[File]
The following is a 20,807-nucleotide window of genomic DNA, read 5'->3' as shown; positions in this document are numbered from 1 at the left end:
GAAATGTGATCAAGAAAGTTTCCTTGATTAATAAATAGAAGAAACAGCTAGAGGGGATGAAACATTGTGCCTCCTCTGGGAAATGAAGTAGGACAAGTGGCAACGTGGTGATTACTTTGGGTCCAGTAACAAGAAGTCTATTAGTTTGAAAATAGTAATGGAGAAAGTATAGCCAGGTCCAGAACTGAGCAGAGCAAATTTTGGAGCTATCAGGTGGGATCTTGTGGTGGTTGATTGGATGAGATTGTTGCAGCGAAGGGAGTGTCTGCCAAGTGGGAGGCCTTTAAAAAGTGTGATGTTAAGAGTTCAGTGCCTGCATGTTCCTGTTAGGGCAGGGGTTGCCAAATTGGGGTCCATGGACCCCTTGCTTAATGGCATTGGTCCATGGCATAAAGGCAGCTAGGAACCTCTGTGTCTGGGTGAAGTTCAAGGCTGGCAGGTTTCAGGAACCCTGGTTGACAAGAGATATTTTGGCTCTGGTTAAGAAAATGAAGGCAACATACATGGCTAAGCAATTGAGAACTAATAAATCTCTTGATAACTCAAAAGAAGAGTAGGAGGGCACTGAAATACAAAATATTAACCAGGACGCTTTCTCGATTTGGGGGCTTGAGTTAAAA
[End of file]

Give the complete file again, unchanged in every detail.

The following is a 20,807-nucleotide window of genomic DNA, read 5'->3' as shown; positions in this document are numbered from 1 at the left end:
GAAATGTGATCAAGAAAGTTTCCTTGATTAATAAATAGAAGAAACAGCTAGAGGGGATGAAACATTGTGCCTCCTCTGGGAAATGAAGTAGGACAAGTGGCAACGTGGTGATTACTTTGGGTCCAGTAACAAGAAGTCTATTAGTTTGAAAATAGTAATGGAGAAAGTATAGCCAGGTCCAGAACTGAGCAGAGCAAATTTTGGAGCTATCAGGTGGGATCTTGTGGTGGTTGATTGGATGAGATTGTTGCAGCGAAGGGAGTGTCTGCCAAGTGGGAGGCCTTTAAAAAGTGTGATGTTAAGAGTTCAGTGCCTGCATGTTCCTGTTAGGGCAGGGGTTGCCAAATTGGGGTCCATGGACCCCTTGCTTAATGGCATTGGTCCATGGCATAAAGGCAGCTAGGAACCTCTGTGTCTGGGTGAAGTTCAAGGCTGGCAGGTTTCAGGAACCCTGGTTGACAAGAGATATTTTGGCTCTGGTTAAGAAAATGAAGGCAACATACATGGCTAAGCAATTGAGAACTAATAAATCTCTTGATAACTCAAAAGAAGAGTAGGAGGGCACTGAAATACAAAATATTAACCAGGACGCTTTCTCGATTTGGGGGCTTGAGTTAAAA